REFOCUSING ON A WORLDWIDE SCALE
One of the most effective leaders today when it comes to the Law of Priorities was Jack Welch, former chairman and CEO of General Electric. When Welch assumed leadership of GE in 1981, it was a good company. It had a ninety-year history, the company stock traded at $4 per share, and the company was worth $12 billion (eleventh best on the stock market). It was a huge, diverse company that included 350 strategic businesses. But Welch believed the company could become better.
Within a few months of taking over the company, he began what he called the hardware revolution which changed the focus of the company. Welch pivoted the company by applying a single criterion - can they be number 1 or number 2 at whatever they do in the world marketplace? Of the 350 businesses or product lines that could, each were closed or divested. These transactions brought in almost $10 billion and the company invested $18 billion in the ones that remained and further strengthened them with $17 billion in acquisitions. By 1989, the company had 14 world-class businesses…each either first or second in the world market in which it participates.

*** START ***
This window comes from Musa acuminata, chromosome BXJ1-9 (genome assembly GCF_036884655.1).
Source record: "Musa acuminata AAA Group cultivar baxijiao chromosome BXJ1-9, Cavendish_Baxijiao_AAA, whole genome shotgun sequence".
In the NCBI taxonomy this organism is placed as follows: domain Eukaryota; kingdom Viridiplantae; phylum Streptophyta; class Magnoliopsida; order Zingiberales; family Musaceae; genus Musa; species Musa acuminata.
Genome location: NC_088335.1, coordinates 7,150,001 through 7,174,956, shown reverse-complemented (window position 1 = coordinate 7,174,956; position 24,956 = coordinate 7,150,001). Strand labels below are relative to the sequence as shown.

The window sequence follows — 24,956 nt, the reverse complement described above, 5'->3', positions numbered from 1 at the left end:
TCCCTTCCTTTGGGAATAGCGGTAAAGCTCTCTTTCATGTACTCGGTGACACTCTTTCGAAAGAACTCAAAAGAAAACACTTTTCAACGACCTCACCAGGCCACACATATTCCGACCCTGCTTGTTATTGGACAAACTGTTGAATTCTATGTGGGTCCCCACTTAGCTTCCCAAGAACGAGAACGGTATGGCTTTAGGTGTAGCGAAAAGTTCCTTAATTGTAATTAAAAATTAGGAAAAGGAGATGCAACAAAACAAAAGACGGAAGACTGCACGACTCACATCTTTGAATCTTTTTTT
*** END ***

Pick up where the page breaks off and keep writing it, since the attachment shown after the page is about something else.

After taking over, GE’s stock experienced a 2 to 1 split four times. And it traded at $80 per share with a market capitalization of more than $250 billion. Welch never mistook activity for accomplishment. He knew that the greatest success comes only when you focus your people on what really matters.
Take some time to reassess your leadership priorities. Like GE in in the 80’s, are you spread all over the place? Or are you focused on the few things that bring the highest reward? If you aren’t living by the Law of Priorities, you might be spinning your wheels.
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I hope this book provides you with guidance along your journey.